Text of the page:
When you listen to the radio and your favorite song comes on – that’s a moment of activation (MOA). You might smile and turn the volume up, and if you’re like me, you begin to sing along, shamelessly.
When you stand in line and you hear your name (or the name of someone close to you) drop in the conversation happening behind you – that’s also a moment of activation. It’s like you’re called to attention and you might even turn your head a little to get a better listen.
When you’re driving down the road and you see a car painted black and white in your rear view mirror – this is yet another example of a moment of activation. It might cause your heart to race, your eyes to glance at your speedometer and foot to ease off the pedal a bit.
All of us do mindless things each day that don’t require too much thinking, and a lot of times during these episodes something happens that captures our attention again and gets us to take action.
One mindless thing we all do is surf the web. We visit page after page, brand after brand and over time, it just becomes mindless clicking. It’s your job as the owner of your brand to utilize various types of MOAs to help mindless clickers realize that your website is the place to be, your brand is the one to follow, and you are someone they can trust.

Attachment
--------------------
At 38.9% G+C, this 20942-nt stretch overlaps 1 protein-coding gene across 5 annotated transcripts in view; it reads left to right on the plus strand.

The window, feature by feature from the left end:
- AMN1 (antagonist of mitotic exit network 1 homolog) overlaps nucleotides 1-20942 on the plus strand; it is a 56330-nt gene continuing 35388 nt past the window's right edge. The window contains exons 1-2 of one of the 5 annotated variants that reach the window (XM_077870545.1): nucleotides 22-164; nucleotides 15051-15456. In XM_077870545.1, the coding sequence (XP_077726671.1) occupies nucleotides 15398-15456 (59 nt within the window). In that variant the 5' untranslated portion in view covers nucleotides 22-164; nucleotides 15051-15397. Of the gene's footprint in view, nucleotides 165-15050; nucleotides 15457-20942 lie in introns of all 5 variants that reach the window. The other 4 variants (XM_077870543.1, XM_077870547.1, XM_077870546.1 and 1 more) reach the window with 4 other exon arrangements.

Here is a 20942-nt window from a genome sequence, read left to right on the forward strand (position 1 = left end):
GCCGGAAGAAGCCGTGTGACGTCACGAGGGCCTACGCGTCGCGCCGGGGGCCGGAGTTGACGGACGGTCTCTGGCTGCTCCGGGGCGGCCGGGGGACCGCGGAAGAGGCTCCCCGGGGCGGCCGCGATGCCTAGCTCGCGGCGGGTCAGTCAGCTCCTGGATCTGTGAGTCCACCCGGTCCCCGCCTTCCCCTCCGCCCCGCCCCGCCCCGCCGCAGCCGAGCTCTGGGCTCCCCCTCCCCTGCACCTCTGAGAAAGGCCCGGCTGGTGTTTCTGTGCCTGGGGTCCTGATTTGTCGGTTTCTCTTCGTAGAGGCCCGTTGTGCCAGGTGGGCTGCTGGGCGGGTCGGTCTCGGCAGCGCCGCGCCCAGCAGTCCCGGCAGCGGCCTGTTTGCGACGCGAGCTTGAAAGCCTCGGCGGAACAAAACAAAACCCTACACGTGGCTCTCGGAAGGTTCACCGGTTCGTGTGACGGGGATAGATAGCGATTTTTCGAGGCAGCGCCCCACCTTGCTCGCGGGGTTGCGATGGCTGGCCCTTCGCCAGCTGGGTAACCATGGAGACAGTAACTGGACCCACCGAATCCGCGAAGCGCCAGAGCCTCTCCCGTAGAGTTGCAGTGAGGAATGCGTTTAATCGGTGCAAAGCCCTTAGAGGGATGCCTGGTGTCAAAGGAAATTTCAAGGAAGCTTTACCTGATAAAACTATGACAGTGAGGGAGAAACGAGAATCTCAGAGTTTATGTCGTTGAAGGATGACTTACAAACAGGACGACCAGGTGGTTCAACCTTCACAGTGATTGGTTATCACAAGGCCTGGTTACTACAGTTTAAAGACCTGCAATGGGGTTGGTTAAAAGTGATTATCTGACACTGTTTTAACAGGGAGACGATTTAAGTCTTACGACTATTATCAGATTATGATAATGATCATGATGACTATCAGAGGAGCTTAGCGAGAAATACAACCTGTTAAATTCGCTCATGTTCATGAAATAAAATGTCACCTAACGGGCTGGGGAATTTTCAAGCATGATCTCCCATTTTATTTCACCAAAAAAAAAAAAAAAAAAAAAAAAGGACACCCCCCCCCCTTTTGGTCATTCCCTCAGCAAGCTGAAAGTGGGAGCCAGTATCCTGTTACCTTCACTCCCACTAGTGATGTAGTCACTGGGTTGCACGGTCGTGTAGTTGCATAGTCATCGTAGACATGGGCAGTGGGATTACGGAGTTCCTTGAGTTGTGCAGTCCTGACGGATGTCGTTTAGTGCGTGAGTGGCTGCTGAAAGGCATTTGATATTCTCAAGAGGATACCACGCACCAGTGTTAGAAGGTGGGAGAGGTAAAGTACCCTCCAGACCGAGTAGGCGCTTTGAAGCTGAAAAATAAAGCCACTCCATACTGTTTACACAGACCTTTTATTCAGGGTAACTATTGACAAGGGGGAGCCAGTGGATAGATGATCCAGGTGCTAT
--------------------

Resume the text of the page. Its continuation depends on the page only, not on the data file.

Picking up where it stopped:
And if you truly believe in your message and the value that you’re providing, it’s not only your job to do this – it’s your responsbility! Without these special moments, people will come across your brand and leave as fast as they came, never fully realizing what you have to offer them.
The MOA is all about activating that conscious decision to stick with you, and in this post I’m going to introduce three types of MOAs that you should be injecting into your brand. You don’t need to utilize all of them, but you should definitely incorporate as much as you can.
MOA #1: The “Me Too!” Moment
“If you can define the problem better than your target customer, they will automatically assume you have the solution.” -Jay Abraham
I love this quote, because it’s true. When you can completely relate to your audience, understand them, empathize and speak their language, you will naturally become one they are attracted to.
Great copywriting, for example, incorporates “me too!” moments all throughout a single piece. From the headline to the bullet points and the testimonials, target readers of great copywriting are always saying “Yes! Me too!”.
Make sure to do your research and truly understand your target market. Find out what their likes and dislikes are, and the language they use to describe their problems. Use that within your brand. In your copy, your content, your email, your imagery – everything.
What’s the best way to do this research?
Easy. Have actual conversations with people in your audience.
Get someone on Skype or take them out for coffee and record the conversation. Dig deep and play it back later while being conscious about the language they use, the stories they tell and the examples they share.
That’s how you figure it out.